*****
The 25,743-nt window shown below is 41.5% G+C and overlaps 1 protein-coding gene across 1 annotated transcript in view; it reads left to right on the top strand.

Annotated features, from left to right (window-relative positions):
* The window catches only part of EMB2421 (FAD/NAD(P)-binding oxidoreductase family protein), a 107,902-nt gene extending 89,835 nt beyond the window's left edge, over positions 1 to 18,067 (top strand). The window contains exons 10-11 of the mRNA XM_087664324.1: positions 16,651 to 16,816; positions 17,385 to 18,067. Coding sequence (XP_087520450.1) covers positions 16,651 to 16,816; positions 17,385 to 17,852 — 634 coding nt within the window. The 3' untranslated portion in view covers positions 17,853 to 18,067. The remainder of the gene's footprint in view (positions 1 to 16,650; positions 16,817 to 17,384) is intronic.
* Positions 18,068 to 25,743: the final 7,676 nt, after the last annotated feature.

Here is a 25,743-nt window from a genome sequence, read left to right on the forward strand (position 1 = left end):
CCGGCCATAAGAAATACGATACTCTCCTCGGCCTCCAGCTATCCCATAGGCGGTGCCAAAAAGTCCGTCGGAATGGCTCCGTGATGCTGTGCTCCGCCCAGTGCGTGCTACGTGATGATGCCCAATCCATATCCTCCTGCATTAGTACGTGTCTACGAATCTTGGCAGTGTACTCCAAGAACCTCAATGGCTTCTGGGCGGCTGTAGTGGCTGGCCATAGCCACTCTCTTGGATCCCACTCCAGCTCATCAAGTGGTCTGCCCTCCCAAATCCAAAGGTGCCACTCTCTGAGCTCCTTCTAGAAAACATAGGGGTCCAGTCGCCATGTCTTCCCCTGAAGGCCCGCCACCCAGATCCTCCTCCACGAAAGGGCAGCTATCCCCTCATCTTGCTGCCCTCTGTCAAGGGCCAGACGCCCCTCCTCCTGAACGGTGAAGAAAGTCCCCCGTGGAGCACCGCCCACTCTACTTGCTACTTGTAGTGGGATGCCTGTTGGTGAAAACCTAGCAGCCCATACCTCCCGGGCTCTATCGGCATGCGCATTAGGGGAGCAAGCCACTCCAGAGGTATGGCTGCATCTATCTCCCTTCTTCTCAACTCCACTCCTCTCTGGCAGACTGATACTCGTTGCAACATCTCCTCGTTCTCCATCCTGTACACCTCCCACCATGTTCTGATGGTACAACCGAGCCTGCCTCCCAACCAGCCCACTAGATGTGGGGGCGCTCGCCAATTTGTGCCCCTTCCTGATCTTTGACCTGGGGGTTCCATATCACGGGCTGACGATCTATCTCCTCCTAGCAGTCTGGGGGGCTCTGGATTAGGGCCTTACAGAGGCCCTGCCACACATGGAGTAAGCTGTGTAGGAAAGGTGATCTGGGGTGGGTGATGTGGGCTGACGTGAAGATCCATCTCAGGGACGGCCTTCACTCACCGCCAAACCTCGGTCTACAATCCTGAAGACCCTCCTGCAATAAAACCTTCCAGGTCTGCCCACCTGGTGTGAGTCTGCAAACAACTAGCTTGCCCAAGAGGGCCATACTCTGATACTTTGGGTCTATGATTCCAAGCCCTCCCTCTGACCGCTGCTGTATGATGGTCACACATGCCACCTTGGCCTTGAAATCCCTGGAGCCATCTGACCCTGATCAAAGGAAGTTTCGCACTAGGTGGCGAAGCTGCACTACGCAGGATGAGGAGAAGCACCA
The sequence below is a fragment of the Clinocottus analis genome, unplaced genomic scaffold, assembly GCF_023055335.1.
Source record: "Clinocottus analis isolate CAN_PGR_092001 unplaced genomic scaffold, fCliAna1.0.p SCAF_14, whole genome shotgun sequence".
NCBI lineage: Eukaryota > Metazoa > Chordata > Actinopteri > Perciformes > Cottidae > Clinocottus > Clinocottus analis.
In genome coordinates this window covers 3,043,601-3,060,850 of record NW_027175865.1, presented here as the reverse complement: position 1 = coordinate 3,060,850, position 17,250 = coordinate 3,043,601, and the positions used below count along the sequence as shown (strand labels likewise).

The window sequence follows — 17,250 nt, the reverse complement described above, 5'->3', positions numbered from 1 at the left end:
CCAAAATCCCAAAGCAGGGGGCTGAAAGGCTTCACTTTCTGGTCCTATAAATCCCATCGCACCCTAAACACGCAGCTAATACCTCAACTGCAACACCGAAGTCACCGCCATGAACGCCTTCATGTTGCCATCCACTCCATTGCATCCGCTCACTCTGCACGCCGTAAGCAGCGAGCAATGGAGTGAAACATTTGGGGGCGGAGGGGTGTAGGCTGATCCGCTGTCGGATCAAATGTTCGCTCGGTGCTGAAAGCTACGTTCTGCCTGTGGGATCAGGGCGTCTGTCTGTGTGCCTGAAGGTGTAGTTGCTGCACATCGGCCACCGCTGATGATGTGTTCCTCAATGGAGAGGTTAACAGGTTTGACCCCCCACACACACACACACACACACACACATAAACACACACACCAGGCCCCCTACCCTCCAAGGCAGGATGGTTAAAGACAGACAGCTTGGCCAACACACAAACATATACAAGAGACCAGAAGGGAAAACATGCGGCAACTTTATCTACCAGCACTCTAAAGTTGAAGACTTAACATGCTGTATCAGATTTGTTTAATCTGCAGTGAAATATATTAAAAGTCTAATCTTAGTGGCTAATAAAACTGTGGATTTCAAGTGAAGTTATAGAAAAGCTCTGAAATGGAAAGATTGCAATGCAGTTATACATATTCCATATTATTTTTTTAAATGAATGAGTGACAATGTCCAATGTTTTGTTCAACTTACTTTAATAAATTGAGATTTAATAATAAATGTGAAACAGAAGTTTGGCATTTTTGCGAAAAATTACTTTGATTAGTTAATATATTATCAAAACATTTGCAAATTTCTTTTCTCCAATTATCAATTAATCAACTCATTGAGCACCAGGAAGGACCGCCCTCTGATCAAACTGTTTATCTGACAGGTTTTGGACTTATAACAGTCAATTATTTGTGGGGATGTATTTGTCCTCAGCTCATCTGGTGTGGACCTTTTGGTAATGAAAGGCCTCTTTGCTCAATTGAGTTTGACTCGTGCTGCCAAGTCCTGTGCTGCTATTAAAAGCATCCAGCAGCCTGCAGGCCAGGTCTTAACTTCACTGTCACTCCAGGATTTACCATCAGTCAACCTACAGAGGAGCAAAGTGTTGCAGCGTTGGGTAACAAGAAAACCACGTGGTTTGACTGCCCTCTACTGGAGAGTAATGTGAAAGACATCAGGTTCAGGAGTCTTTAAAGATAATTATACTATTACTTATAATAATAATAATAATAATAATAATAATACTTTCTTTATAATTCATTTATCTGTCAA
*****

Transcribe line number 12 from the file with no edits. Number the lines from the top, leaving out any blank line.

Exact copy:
CCAAAATCCCAAAGCAGGGGGCTGAAAGGCTTCACTTTCTGGTCCTATAAATCCCATCGCACCCTAAACACGCAGCTAATACCTCAACTGCAACACCGAAGTCACCGCCATGAACGCCTTCATGTTGCCATCCACTCCATTGCATCCGCTCACTCTGCACGCCGTAAGCAGCGAGCAATGGAGTGAAACATTTGGGGGCGGAGGGGTGTAGGCTGATCCGCTGTCGGATCAAATGTTCGCTCGGTGCTGAAAGCTACGTTCTGCCTGTGGGATCAGGGCGTCTGTCTGTGTGCCTGAAGGTGTAGTTGCTGCACATCGGCCACCGCTGATGATGTGTTCCTCAATGGAGAGGTTAACAGGTTTGACCCCCCACACACACACACACACACACACACATAAACACACACACCAGGCCCCCTACCCTCCAAGGCAGGATGGTTAAAGACAGACAGCTTGGCCAACACACAAACATATACAAGAGACCAGAAGGGAAAACATGCGGCAACTTTATCTACCAGCACTCTAAAGTTGAAGACTTAACATGCTGTATCAGATTTGTTTAATCTGCAGTGAAATATATTAAAAGTCTAATCTTAGTGGCTAATAAAACTGTGGATTTCAAGTGAAGTTATAGAAAAGCTCTGAAATGGAAAGATTGCAATGCAGTTATACATATTCCATATTATTTTTTTAAATGAATGAGTGACAATGTCCAATGTTTTGTTCAACTTACTTTAATAAATTGAGATTTAATAATAAATGTGAAACAGAAGTTTGGCATTTTTGCGAAAAATTACTTTGATTAGTTAATATATTATCAAAACATTTGCAAATTTCTTTTCTCCAATTATCAATTAATCAACTCATTGAGCACCAGGAAGGACCGCCCTCTGATCAAACTGTTTATCTGACAGGTTTTGGACTTATAACAGTCAATTATTTGTGGGGATGTATTTGTCCTCAGCTCATCTGGTGTGGACCTTTTGGTAATGAAAGGCCTCTTTGCTCAATTGAGTTTGACTCGTGCTGCCAAGTCCTGTGCTGCTATTAAAAGCATCCAGCAGCCTGCAGGCCAGGTCTTAACTTCACTGTCACTCCAGGATTTACCATCAGTCAACCTACAGAGGAGCAAAGTGTTGCAGCGTTGGGTAACAAGAAAACCACGTGGTTTGACTGCCCTCTACTGGAGAGTAATGTGAAAGACATCAGGTTCAGGAGTCTTTAAAGATAATTATACTATTACTTATAATAATAATAATAATAATAATAATAATACTTTCTTTATAATTCATTTATCTGTCAA